The endowments destined by the founders for purely elementary education were not within the scope of the Commission: and respecting these there is no difficulty, as they evidently ought to be applied in aid of that general plan for making elementary instruction universal, which statesmen and the public almost unanimously agree that it has become a duty to provide. The endowments with which the Commissioners were concerned were those that were intended to give an instruction superior to the elementary. These they propose should be taken, large and small together, to form, not indeed one common fund, but funds common to each of the districts into which the country is divided for registration purposes; each of these funds to be managed as a whole, and made to go as far as it can in establishing good and large schools for that district. This most judicious proposal is in accordance with one of the great educational principles with which Mr. Chadwick has so perseveringly identified himself—that there cannot be good teaching at a moderate expense in small schools. In a small school the same master is obliged to teach too many things, and to teach the same thing simultaneously to scholars differing too much in their degree of advancement; to the detriment necessarily of some, and generally of all. The schools proposed by the Commissioners are of three different grades, adapted not to adventitious differences in the quarter from whence the pupils come, but to the number of years which their parents are able and willing to spare for their instruction before they enter into active life. But the most important of all the Commission’s recommendations, showing an appreciation of the duties of society in the matter of education, the most enlightened that ever yet proceeded from any public authority in the United Kingdom, is that of which I have now to speak. The State does not owe gratuitous education to those who can pay for it. The State owes no more than elementary education to the entire body of those who cannot pay for it. But the superior education which it does not owe to the whole of the poorer population, it owes to the élite of them—to those who have earned the preference by labour, and have shown by the results that they have capacities worth securing for the higher departments of intellectual work, never supplied in due proportion to the demand. It is therefore proposed by the Commissioners that the principal use made of the endowments should be to pay for the higher education of those who, in the course of their elementary instruction, have proved themselves to be of the sort on whom a higher education is worth bestowing, but whose parents are not in a condition to pay the price. The fruits of such a proposal, under any tolerable arrangements for carrying it into effect, would be almost beyond human power to estimate. The gain to society, by making available for its most difficult work, not those alone who can afford to qualify themselves, but all those who would qualify themselves if they could afford it, would be but a part of the benefit. I believe there is no single thing which would go so far to heal class differences, and diminish the just dissatisfaction which the best of the poorer classes of the nation feel with their position in it. The real hardship of social inequalities to the poor, as the reasonable among them can be brought to see, is not that men are unequal, but that they are born so; not that those who are born poor do not obtain the great objects of human desire unearned, but that the circumstances of their birth preclude their earning them; that the higher positions in life, including all which confer power or dignity, can not only be obtained by the rich without taking the trouble to be qualified for them, but that even were this corrected (to which there is an increasing tendency), none, as a rule, except the rich, have it in their power to make themselves qualified. By the proposal of the Commissioners, every child of poor parents (for, of course, girls must sooner or later be included), would have that power opened to him, if he passed with real distinction through the course of instruction provided for all; and the feelings which give rise to Socialism would be in a great measure disarmed, in as much of them as is unreasonable or exaggerated, by this just concession to that in them which is rational and legitimate.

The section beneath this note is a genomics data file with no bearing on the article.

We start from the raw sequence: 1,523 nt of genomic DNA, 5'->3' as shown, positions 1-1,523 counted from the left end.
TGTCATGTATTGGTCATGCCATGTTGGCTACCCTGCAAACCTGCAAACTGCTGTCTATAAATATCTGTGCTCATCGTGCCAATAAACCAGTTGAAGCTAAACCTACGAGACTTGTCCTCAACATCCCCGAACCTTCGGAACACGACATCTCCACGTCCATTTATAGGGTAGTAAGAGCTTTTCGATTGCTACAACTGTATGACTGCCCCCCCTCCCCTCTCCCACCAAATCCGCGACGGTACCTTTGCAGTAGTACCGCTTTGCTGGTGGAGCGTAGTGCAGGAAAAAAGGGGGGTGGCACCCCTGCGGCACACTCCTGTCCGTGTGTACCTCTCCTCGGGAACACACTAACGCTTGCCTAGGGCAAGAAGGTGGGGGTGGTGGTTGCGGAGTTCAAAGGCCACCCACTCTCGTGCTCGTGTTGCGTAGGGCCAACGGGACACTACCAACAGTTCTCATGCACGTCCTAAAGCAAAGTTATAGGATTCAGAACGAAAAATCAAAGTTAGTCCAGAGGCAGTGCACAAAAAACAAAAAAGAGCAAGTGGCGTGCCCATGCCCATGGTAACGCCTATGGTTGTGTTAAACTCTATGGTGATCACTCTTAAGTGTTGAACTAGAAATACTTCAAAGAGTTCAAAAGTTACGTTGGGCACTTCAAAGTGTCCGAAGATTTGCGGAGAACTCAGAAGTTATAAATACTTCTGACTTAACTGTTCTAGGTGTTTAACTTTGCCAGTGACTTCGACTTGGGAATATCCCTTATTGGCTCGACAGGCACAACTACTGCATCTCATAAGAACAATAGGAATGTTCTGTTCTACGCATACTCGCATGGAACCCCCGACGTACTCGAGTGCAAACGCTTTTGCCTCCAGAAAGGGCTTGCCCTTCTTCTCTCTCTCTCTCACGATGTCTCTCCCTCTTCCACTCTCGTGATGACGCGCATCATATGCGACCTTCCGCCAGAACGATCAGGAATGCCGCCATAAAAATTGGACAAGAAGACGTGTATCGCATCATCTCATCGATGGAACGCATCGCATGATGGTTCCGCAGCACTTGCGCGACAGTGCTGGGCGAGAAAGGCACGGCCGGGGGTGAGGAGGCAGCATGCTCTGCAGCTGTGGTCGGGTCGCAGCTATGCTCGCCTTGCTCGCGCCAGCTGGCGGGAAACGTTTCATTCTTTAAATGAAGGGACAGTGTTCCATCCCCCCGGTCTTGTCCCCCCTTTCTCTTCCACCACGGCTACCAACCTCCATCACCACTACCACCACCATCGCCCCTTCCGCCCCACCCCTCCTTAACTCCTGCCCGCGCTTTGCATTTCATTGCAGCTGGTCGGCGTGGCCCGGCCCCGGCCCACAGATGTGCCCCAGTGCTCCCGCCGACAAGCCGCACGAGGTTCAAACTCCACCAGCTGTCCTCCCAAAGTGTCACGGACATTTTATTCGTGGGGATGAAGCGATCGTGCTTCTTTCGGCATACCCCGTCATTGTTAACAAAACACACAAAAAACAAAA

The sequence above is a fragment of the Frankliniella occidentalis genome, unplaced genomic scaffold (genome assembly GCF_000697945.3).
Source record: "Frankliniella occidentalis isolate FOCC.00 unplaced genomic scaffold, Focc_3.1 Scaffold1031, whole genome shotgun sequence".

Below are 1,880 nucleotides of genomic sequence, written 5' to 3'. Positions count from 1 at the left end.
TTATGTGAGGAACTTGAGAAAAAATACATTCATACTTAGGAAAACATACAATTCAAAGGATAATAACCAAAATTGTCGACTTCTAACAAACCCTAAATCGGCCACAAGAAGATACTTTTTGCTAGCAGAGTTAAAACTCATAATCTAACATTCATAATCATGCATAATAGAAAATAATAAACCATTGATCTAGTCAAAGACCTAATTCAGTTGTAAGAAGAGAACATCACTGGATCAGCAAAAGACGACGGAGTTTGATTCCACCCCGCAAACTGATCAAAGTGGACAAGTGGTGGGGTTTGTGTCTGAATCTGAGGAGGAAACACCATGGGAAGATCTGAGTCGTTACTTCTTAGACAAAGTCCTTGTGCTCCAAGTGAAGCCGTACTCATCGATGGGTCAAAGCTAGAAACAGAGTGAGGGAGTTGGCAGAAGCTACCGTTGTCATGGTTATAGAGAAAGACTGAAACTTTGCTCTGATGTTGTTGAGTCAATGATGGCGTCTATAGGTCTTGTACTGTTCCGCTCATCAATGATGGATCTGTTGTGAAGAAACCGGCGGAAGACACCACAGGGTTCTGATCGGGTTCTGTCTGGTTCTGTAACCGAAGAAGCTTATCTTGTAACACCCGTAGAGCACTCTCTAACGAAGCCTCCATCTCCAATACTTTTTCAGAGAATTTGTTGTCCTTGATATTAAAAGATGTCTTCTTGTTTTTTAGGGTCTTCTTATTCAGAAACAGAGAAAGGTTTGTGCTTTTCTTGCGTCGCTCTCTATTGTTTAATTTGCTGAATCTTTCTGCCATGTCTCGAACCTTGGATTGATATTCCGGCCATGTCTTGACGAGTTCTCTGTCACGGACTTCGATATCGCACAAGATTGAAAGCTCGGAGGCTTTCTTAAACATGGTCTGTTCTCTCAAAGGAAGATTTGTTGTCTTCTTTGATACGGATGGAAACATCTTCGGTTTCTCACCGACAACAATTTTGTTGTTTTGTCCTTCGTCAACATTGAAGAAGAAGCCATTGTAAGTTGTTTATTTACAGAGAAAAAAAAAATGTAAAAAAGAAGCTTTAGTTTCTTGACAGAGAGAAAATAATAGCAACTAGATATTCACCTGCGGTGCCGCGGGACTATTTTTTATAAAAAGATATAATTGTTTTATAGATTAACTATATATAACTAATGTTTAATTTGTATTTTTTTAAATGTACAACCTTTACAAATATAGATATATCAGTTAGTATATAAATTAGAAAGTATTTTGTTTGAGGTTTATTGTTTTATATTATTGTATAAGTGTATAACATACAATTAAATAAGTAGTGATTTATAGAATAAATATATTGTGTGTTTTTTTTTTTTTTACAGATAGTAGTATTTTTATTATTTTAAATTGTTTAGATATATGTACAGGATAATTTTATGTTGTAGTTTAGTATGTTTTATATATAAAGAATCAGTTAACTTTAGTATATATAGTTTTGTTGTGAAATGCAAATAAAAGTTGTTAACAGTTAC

It is not with this express purpose that the Commissioners have made the recommendation; it is because they believe that in itself it would be the greatest improvement in national education to which the endowments provided for the superior departments of instruction could possibly be applied. The work would be further carried on by the endowments of the Universities; which are already partly expended in scholarships, to aid the maintenance of those who have shown themselves worthy, but would not otherwise be able, to pursue the studies of the University. There are other important uses, which need not here be discussed, to which University endowments may be, and to some extent are, very suitably applied: for instance, the maintenance of professors, and in some cases the encouragement of students, in kinds of knowledge never likely to be sought by more than a few, but which it is of importance to mankind that those few should have the means of finding; such as those ancient languages which are chiefly valuable philologically; comparative philology itself, which has of late years yielded such a harvest of interesting and valuable knowledge; historical erudition in many of its departments; and, it may be added, the highest branches of almost all sciences, even physical: for the speculative researches which lead to the grandest results in science are not those by which money can be made in the general market.